But somebody arriving in an emergency room saying, I have just been raped and there is no chemical—there’s no medical and there’s no legal evidence of a pregnancy—

MORGAN: Life doesn’t begin at conception?

PAUL: Life does begin at conception.

So a question arises, and perhaps someone can help me out, here: What is an “honest rape”?

Anyone?

Please?

A picture is worth how many ideas?


Because it’s easier this way ….

On Friday, Glenn Greenwald noted:

So revealing: here's what Time Magazine thinks of its American readership

And just to save you the spare click, this is what he was referring to:

Cover images for Time magazine, Dec 2011

To be fair, maybe it’s not simply about Time holding Americans in contempt as emotionally immature consumerist dolts. It could be something about market dynamics. Maybe Americans just aren’t that into revolutionary politics. I mean, it’s nice to cheer for the underdogs, sure, but what with those weirdos occupying New York and other cities, it is entirely possible that people really are so unsettled that we need to be pepper spraying eighty-four year-old women.

And, you know, maybe the international cover for Time (v.178, n.22) just makes Americans unnecessarily anxious. So, you know, they run a much more appropriate cover explaining why anxiety is good for people. Rather than working to make life more satisfactory, we ought to just learn how to find greater satisfaction in the things that worry us. That way, well … you know … maybe revolutionary ideas won’t occur to Americans as possible solutions for anxiety. Or something.

Even more than raw politics, this could be about marketplace politics. Sure, this might be what Time thinks of Americans, but Greenwald overlooks the question of whether or not there is a reason for that.

Today in Talking Points


Tom Tomorrow, ca. 1997It’s almost like connect the dots. Of course, that’s why they’re called “talking points”:

  • Politico covers the latest conservative argument, that wealth and conscience don’t mix.
  • Steve Benen explains the obvious about that argument.
  • And Tom Tomorrow dusts fourteen years off an old cartoon, for obvious reasons.
  • Meanwhile, Rob Goodman hopes to intellectually validate equal criticism against all political players, the feelgood fallacy also known as “both sides do it”.
  • And why not get some election coverage from Karl Frisch, a Democratic strategist trying to explain what’s wrong with Republicans.
  • If that doesn’t do it for you, try the latest Obama-hates-Christians “war on Christmas” lament. (At least it’s not as mortifying as Rush Limbaugh’s astonishing defense of the Lord’s Resistance Army.)

Or, it’s just another day in the life. Something about decadence. Something about the fall of Rome. Something about what we do with what we are given.

    Let me say this is as clearly and as simply as I can: Republicans did not overreach. What they did is who they are. It is what they stand for. It is what they campaign on.

    To claim otherwise would be like saying fish live under water because they suffer from unquenchable thirst.

    Karl Frisch

Something about nothing, or, the question of advice columns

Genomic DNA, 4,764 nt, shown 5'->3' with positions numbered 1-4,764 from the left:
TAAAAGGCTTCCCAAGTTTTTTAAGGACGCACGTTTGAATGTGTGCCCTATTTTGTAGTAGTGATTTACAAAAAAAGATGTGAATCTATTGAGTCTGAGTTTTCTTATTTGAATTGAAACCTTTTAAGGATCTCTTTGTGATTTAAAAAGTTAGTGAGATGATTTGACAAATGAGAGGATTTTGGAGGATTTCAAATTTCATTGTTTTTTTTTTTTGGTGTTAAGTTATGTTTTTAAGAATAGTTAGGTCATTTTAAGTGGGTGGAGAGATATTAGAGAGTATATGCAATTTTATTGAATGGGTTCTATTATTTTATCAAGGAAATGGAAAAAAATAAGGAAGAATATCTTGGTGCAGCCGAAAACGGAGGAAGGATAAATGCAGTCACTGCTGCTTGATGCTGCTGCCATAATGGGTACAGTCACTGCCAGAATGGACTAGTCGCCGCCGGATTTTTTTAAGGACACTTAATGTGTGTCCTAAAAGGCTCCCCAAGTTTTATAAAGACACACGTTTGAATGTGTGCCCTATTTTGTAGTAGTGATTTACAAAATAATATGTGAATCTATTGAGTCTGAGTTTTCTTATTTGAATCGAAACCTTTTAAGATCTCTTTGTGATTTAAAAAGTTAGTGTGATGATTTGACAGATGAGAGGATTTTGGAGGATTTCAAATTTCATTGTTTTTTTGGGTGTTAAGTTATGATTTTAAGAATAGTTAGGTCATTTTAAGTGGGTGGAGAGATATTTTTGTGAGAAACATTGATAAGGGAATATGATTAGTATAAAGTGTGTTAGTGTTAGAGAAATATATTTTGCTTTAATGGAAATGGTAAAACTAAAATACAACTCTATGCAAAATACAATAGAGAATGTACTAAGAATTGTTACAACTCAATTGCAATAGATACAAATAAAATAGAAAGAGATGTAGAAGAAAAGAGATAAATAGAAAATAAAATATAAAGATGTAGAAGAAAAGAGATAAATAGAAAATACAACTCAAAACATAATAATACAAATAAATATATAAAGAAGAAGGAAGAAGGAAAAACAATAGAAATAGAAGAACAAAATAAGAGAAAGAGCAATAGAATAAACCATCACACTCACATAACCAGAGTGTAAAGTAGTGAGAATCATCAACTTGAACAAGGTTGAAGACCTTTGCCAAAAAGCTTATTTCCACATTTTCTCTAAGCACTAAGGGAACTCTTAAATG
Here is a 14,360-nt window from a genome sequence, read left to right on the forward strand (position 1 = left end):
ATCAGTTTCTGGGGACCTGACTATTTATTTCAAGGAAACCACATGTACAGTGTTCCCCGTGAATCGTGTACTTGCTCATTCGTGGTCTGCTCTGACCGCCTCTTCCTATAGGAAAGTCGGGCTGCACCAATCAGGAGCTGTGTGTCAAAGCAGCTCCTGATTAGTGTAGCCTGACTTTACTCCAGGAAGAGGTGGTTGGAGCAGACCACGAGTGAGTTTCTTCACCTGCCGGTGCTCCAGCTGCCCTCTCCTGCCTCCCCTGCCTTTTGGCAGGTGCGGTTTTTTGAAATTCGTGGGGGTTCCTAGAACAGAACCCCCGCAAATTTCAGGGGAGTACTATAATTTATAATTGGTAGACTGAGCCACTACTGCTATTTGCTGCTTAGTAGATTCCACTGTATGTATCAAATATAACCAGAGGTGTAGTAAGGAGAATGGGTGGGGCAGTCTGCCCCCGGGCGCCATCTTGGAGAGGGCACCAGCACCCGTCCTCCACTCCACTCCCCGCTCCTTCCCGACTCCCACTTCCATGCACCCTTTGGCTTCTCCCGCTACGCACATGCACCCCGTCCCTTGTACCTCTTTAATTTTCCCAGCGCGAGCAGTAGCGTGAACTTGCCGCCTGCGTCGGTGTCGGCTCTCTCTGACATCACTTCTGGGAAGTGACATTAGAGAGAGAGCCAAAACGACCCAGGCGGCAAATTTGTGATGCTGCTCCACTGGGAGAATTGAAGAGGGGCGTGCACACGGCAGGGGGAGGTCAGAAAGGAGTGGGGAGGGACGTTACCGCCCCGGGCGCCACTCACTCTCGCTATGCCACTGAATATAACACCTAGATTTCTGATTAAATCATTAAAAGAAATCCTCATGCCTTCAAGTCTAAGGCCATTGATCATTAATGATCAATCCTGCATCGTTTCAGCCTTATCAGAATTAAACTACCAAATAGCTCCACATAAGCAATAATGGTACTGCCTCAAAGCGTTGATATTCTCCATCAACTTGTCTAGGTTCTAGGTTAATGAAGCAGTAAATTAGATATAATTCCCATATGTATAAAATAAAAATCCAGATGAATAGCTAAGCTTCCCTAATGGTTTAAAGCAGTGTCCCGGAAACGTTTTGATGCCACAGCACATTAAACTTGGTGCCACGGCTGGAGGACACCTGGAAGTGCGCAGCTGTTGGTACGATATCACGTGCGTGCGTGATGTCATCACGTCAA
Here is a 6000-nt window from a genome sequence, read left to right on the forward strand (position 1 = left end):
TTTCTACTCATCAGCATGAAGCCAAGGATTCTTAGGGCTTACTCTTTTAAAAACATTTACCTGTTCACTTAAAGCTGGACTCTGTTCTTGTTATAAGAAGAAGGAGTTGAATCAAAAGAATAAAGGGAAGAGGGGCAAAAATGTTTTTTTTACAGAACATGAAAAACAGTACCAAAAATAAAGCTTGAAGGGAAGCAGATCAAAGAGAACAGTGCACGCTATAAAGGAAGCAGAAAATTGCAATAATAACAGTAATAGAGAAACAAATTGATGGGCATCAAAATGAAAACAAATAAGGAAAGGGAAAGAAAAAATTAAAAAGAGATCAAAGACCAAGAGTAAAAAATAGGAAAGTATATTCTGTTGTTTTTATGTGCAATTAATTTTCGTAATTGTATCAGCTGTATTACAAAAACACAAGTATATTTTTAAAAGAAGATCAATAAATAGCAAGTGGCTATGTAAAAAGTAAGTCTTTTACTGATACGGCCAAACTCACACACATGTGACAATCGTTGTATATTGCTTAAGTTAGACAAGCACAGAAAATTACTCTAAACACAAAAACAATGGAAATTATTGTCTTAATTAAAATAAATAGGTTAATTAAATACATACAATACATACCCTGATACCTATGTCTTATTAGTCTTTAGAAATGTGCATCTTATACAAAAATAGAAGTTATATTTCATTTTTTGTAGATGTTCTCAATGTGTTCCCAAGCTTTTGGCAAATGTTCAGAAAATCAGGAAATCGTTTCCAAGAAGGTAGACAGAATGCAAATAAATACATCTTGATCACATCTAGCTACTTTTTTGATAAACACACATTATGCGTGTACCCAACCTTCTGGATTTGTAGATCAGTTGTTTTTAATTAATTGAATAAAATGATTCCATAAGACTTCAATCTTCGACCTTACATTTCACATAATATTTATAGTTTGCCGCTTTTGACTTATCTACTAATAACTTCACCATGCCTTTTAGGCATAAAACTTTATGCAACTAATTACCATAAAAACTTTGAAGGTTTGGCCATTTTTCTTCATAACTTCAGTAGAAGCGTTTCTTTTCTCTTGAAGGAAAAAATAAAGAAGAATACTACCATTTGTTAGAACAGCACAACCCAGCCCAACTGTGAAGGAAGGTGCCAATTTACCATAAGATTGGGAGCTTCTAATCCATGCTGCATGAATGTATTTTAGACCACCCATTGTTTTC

It is not that I disdain all advice columns, but sometimes I really do wonder about the purposes they serve. For instance, Carolyn Hax, whose column appears in The Washington Post:

Dear Carolyn:

I am 1½ years into a relationship and I have lost my libido. I have gone from wanting sex about three times a week to about once every two weeks. I’m young, I still like my boyfriend and I still find him attractive, but I find myself more interested in falling asleep than any other bedroom activity. Of course, he is still interested in having sex and has started to notice my indifference. I’ve been giving in to keep him happy, but I rarely really enjoy it. I think that’s been making the problem worse. I’m afraid this will ruin my relationship, but I have no idea how to fix it.

Adapted from an online discussion—and perhaps this should be our first clue—the resulting exchange is revealing, including the two cents we hear from other participants. Continue reading

Rupert Murdoch: Capitalist


Russ Baker offers a reminder amid the surprised murmurs and horrified gasps:

Rupert MurdochRupert Murdoch has had a profound influence on the state of journalism today. It’s a kind of tribute, in some sense, that the general coverage of his current troubles has reflected the detrimental effect of his influence over the years. Right now, the media, by and large, are focusing on tawdry “police blotter” acts of the very sort that have historically informed Murdoch’s own tabloid sensibility, while the bigger picture gets short shrift.

To be sure, the activities and actions of Murdoch’s that dominate the public conversation at the moment are deeply troubling, leaving aside their alleged criminality. Still, what is really pernicious about Murdoch is not his subordinates’ reported hacking of phones, payments of hush money, etc., or the possibility that Murdoch may have known about, tolerated, enabled, or even encouraged such acts.

It is, instead, the very essence of the man and his empire, and their long-term impact on our world and our lives.